I've got to admit I was a bit bummed when I heard McKiernan was no more: owners Fred Morin and Dave McMillan decided to close my favourite little lunch spot and turn it into an annex of Joe Beef, opening only at night.
As much as I still miss McKiernan, I've got to say I really like what they've done with it: the oyster bar, much bigger than the original one nextdoor, just feels very right, as if it had been there forever.
The décor, a hodge-podge of old maps and collectibles, a wall lined with white subway tiles, a black leather banquette and shelves filled with wine bottles, is pure McMillan-Morin (the duo doesn't use professional designers, preferring to do it all themselves).
At the back of the restaurant, as usual, they've got several outdoor tables and their beautiful vegetable and herb garden (which has been supplying the restaurant with its bounty for quite a while, since they got the plants going with lamps in the basement in early spring).
The other night I had an appetizer of razorfish clams followed by a gorgeously fresh platter of seafood, which included Lucky Lime oysters from Prince Edward Island and langoustine tails, a lobster claw, shrimps and also scallops (that I only wish had come "nature", so the seasonings wouldn't get in the way of tasting their sweetness).
The "boys" are very busy these days working out the final details of their upcoming book: The Art of Living According to Joe Beef (Ten Speed Press).
Rather than a mere recipe compilation, this will be a book about the city of Montreal, seen through their eyes - with a foreword written by David Chang of the Momofuku empire in New York. It will be on sale starting October 11, but Amazon is already taking pre-orders (link below).
Here is a description of the book's contents, by the publishers:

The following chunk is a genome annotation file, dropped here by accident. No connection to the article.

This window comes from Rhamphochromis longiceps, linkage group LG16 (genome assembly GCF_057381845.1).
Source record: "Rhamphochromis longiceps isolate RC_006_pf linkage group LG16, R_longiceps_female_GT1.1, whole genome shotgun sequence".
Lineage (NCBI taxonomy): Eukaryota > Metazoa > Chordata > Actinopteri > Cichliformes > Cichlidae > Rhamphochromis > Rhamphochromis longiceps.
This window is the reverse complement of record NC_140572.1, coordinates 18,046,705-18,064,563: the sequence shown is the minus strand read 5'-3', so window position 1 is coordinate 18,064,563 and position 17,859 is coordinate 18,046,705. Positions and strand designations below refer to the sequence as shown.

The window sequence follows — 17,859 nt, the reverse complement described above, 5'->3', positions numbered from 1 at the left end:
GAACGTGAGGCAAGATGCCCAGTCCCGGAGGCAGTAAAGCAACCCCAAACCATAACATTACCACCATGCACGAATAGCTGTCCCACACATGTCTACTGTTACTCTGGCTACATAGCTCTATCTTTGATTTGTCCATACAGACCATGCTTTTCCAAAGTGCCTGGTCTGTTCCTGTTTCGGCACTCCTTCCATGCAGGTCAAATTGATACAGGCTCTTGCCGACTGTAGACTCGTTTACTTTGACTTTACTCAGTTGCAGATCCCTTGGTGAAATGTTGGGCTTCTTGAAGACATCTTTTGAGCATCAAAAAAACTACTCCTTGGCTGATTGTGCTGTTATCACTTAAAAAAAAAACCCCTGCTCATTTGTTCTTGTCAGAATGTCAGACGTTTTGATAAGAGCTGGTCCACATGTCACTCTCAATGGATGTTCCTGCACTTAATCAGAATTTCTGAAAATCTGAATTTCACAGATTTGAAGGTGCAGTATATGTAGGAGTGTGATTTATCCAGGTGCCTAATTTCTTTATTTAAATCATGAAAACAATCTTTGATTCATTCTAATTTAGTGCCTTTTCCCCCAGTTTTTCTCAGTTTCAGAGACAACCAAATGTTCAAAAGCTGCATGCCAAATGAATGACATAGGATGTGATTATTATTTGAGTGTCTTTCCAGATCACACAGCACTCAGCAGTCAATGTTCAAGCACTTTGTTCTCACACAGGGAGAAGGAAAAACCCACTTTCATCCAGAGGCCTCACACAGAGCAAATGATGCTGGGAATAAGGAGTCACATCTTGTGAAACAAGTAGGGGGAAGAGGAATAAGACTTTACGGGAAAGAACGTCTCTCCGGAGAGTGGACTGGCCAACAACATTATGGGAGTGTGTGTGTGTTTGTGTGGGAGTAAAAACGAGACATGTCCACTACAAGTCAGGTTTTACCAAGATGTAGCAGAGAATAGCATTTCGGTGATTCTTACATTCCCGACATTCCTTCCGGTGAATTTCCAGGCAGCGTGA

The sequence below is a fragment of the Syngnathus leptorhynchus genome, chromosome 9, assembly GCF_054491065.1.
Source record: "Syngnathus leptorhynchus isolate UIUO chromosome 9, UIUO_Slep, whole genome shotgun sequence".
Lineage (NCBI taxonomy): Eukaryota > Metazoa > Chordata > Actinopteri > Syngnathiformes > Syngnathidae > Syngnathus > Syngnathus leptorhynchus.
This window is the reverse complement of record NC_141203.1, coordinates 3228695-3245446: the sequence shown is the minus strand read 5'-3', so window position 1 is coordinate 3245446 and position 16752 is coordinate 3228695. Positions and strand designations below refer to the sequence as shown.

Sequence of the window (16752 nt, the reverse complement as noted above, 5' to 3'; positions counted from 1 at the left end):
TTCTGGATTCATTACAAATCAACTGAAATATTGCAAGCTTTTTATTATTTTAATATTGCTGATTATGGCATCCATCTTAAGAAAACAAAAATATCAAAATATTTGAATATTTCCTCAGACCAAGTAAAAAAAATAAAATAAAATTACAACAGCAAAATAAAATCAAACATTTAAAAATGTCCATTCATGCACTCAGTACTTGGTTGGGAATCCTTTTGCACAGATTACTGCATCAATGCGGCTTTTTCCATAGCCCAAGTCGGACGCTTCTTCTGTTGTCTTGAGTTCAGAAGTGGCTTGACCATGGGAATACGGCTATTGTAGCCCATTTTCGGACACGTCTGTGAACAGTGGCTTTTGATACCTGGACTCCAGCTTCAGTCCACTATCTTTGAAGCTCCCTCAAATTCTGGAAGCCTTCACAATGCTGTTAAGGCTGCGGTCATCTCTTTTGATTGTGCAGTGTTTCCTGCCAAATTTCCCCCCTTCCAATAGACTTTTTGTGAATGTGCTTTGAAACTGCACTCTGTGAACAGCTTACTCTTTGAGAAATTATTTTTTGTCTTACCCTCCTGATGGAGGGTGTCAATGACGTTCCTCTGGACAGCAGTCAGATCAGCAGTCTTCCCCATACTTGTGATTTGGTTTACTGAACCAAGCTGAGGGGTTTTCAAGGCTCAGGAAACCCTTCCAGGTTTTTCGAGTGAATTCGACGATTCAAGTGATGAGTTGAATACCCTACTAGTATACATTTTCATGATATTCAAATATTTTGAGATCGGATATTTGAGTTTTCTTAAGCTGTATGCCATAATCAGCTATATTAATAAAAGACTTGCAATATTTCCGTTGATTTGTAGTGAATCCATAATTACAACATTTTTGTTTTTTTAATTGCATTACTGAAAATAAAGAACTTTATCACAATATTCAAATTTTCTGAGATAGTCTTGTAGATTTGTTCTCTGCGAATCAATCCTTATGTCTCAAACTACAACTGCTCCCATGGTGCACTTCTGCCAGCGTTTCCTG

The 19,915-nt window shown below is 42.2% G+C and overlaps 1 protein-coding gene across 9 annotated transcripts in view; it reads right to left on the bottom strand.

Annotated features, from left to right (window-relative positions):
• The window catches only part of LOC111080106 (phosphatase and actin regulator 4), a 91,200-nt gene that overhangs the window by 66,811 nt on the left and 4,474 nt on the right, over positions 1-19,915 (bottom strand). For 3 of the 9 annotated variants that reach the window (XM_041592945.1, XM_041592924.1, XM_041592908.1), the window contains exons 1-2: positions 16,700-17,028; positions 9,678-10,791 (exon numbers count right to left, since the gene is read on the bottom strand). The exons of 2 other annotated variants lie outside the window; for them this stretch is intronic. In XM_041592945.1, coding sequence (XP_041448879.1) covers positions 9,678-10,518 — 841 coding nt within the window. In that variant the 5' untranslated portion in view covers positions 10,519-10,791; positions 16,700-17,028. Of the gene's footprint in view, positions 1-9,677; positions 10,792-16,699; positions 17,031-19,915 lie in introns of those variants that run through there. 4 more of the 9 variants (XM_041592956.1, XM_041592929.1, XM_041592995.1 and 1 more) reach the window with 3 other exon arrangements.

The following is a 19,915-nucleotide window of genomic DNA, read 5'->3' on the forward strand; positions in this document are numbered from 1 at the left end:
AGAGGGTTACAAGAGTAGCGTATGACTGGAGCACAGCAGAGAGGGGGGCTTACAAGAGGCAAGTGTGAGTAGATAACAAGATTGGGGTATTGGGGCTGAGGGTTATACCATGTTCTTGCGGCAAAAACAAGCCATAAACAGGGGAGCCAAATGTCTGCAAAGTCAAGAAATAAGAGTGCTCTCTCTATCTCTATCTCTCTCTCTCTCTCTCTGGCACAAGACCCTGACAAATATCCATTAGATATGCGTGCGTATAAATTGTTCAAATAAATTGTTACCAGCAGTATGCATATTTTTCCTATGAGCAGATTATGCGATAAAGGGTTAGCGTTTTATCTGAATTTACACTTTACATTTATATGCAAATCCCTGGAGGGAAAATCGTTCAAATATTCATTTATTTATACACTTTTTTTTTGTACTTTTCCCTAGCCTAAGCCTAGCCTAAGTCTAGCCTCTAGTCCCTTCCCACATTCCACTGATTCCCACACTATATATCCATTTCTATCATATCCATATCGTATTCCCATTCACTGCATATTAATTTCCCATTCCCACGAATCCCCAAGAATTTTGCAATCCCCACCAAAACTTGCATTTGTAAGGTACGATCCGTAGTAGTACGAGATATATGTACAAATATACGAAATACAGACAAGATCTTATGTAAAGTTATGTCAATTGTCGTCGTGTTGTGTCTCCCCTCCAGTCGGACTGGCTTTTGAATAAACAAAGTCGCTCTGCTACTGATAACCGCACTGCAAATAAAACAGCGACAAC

Located in a working-class neighborhood of Montreal, Joe Beef is at the center of Montreal’s growing reputation as a culinary destination. Often referred to as the Paris of North America, Montreal is the second-largest French-speaking city in the world, and like France, food is at the heart of its identity.
In The Art of Living According to Joe Beef, co-owners/chefs Frédéric Morin and David McMillan, along with writer and former Joe Beef staff member Meredith Erickson, present 135 unforgettable recipes showcasing Joe Beef’s unconventional approach to French market cuisine. Advocating the use of ingredients from local or family-owned producers whenever possible, this collection of hearty dishes delivers. The Strip Loin Steak comes complete with ten variations, Kale for a Hangover wisely advises the cook to eat and then go to bed, and the Marjolaine includes tips for welding your own cake mold. Joe Beef’s most popular dishes are also represented, such as Spaghetti Homard-Lobster, Foie Gras Breakfast Sandwich, Pork Fish Sticks, and Pojarsky de Veau (a big, moist meatball served on a bone). The coup de grâce is the Smorgasbord—Joe Beef’s version of a Scandinavian open-faced sandwich—with thirty different toppings.
This cookbook (of sorts) is packed with personal stories, Fred’s favorite train trips, Dave’s ode to French Burgundy, instructions for building a backyard smoker and making absinthe, a Montreal travel guide, and beaucoup plus. With nearly every recipe photographed in exquisite detail, this nostalgic yet utterly modern cookbook is a groundbreaking guide to living an outstanding culinary life.
Joe Beef: 2491 Notre-Dame St. West, tel: (514) 935-6504